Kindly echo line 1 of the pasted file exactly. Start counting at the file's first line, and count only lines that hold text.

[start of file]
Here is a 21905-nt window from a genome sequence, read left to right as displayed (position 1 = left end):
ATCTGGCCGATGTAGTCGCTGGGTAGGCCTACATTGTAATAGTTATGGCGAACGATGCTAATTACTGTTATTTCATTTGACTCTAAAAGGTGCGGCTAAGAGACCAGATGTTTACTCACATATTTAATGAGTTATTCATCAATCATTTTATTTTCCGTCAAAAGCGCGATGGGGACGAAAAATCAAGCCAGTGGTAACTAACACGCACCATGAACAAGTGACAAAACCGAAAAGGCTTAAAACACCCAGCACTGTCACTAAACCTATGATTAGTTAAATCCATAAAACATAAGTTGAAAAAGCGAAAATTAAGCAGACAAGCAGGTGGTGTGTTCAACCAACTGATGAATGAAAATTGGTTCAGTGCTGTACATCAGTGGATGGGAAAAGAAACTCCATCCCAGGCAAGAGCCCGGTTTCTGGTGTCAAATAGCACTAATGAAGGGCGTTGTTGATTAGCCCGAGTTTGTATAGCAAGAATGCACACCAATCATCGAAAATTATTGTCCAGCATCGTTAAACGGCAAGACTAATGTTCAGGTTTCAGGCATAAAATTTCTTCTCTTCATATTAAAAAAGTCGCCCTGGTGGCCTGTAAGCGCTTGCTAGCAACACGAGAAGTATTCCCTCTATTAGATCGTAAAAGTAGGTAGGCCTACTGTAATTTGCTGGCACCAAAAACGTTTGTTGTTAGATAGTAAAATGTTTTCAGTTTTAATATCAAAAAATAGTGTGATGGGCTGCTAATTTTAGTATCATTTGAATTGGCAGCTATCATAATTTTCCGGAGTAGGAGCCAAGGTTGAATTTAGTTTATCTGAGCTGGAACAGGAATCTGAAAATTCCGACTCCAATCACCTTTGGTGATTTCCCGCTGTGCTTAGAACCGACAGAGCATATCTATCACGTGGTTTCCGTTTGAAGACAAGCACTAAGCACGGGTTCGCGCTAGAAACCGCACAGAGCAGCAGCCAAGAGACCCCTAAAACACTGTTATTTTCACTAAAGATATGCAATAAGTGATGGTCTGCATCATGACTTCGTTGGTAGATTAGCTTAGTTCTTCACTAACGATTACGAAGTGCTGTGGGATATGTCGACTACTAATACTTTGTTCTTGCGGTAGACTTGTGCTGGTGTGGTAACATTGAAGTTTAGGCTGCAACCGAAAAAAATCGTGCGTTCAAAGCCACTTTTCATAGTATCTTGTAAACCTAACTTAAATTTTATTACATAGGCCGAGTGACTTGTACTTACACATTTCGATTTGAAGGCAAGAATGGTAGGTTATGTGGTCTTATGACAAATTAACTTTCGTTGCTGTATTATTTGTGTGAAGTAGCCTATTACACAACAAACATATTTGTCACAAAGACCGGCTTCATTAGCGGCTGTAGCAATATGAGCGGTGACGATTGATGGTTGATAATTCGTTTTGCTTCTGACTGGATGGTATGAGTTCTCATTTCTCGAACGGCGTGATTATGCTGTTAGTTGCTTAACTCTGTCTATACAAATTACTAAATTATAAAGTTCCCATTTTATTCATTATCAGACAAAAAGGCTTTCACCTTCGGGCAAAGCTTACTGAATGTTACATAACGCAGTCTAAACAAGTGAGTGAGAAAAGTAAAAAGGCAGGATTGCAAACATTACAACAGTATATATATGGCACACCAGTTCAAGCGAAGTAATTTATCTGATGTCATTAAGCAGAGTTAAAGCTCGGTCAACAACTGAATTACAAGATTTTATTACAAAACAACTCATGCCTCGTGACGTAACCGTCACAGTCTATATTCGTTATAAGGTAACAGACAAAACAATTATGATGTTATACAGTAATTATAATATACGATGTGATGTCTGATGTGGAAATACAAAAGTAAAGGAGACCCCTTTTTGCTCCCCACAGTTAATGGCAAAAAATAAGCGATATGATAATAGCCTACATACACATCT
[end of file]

Here is a 21905-nt window from a genome sequence, read left to right as displayed (position 1 = left end):